It seems we have two concepts that land surveyors like to call
uncertainty a.k.a error, which is
acceptable because it is inherent in the nature of the measurement
process, versus blunder
which is an error that would not have occurred if all parties taken
proper care. So we might say
that, having first agreed to allow negative years, Julius Caesar died
-43-03-1b. The date is unknown
not because of any uncertainty on the part of the assassins about the
date, but to subsequent
blunders in observing leap years and keeping records as to when leap
years were observed.
On 8/2/2011 2:52 PM, Ray Denenberg, Library of Congress wrote:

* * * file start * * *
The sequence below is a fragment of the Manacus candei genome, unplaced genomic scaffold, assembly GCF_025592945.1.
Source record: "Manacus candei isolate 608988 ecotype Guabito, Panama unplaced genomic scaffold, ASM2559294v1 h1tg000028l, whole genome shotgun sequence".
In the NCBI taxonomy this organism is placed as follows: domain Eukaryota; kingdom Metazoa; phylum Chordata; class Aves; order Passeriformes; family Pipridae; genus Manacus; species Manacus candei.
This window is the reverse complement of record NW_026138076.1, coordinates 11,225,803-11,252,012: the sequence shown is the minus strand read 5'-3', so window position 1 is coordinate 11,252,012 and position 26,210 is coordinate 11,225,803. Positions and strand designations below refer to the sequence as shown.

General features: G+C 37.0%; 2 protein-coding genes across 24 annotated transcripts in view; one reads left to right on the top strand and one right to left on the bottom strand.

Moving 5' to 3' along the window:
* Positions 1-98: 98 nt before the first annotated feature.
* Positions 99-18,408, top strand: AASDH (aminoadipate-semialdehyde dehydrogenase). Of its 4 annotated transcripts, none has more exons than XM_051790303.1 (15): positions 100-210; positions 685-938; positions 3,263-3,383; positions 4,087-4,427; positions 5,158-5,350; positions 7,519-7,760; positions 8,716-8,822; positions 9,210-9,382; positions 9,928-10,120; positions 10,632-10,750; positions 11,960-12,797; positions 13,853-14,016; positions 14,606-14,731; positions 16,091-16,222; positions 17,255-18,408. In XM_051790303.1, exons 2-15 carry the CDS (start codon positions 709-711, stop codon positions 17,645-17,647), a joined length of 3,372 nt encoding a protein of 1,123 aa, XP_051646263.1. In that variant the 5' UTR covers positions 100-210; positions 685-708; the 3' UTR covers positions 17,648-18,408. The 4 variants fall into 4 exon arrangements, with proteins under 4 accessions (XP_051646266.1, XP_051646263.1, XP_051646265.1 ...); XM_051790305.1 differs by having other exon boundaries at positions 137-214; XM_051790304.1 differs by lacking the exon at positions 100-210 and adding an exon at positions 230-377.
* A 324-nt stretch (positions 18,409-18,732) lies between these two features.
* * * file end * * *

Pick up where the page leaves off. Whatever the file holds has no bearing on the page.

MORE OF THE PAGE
> Ok, I think I have a solution to all of this.
> 'u' clearly has a much different usage when used internally than when it
> replaces one or more consecutive rightmost digits. I don't think we have yet
> confronted this.
> Thus 196u means:
> "a date in the 1960s"
> and expresses imprecision, where 1u66 might be said to express uncertainty.
> In other words I suspect the solution to this problem is not to refer to
> "rightmost" 'u' as "uncertainly" and instead refer to it as "imprecision".
> And since 'u' means different things when used internally vs. rightmost, and
> perhaps 'u' shouldn't be used for both.
> I therefore propose that 'x' be used instead of 'u' for level 1 uncertainty,
> and that we rename "uncertainly" as "imprecision" for level 1 (and continue
> to call it 'uncertainty' for level 2 - internal).